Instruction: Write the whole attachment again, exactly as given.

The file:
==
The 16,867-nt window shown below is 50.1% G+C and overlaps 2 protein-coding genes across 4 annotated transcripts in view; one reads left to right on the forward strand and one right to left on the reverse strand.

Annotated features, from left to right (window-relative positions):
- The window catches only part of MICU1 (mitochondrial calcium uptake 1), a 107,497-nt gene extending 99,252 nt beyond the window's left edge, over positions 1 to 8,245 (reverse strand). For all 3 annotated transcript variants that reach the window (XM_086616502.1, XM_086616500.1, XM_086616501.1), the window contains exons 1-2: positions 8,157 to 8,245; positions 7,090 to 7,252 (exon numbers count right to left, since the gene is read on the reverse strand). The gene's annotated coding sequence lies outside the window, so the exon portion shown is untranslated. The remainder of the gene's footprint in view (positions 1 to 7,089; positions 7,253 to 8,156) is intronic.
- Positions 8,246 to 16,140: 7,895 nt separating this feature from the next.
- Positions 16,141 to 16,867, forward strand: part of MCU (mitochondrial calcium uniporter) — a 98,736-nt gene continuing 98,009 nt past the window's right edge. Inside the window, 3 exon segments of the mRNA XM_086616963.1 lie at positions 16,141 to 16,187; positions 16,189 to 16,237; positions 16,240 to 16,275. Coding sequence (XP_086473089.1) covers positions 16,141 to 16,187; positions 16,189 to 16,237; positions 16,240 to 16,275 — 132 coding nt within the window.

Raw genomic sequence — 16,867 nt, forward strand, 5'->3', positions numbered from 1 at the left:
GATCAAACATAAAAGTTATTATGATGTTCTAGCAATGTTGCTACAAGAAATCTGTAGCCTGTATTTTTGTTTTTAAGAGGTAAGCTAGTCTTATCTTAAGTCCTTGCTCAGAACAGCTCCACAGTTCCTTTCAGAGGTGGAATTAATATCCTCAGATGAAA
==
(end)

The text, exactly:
The 16,867-nt window shown below is 50.1% G+C and overlaps 2 protein-coding genes across 4 annotated transcripts in view; one reads left to right on the forward strand and one right to left on the reverse strand.

Annotated features, from left to right (window-relative positions):
- The window catches only part of MICU1 (mitochondrial calcium uptake 1), a 107,497-nt gene extending 99,252 nt beyond the window's left edge, over positions 1 to 8,245 (reverse strand). For all 3 annotated transcript variants that reach the window (XM_086616502.1, XM_086616500.1, XM_086616501.1), the window contains exons 1-2: positions 8,157 to 8,245; positions 7,090 to 7,252 (exon numbers count right to left, since the gene is read on the reverse strand). The gene's annotated coding sequence lies outside the window, so the exon portion shown is untranslated. The remainder of the gene's footprint in view (positions 1 to 7,089; positions 7,253 to 8,156) is intronic.
- Positions 8,246 to 16,140: 7,895 nt separating this feature from the next.
- Positions 16,141 to 16,867, forward strand: part of MCU (mitochondrial calcium uniporter) — a 98,736-nt gene continuing 98,009 nt past the window's right edge. Inside the window, 3 exon segments of the mRNA XM_086616963.1 lie at positions 16,141 to 16,187; positions 16,189 to 16,237; positions 16,240 to 16,275. Coding sequence (XP_086473089.1) covers positions 16,141 to 16,187; positions 16,189 to 16,237; positions 16,240 to 16,275 — 132 coding nt within the window.

Raw genomic sequence — 16,867 nt, forward strand, 5'->3', positions numbered from 1 at the left:
GATCAAACATAAAAGTTATTATGATGTTCTAGCAATGTTGCTACAAGAAATCTGTAGCCTGTATTTTTGTTTTTAAGAGGTAAGCTAGTCTTATCTTAAGTCCTTGCTCAGAACAGCTCCACAGTTCCTTTCAGAGGTGGAATTAATATCCTCAGATGAAA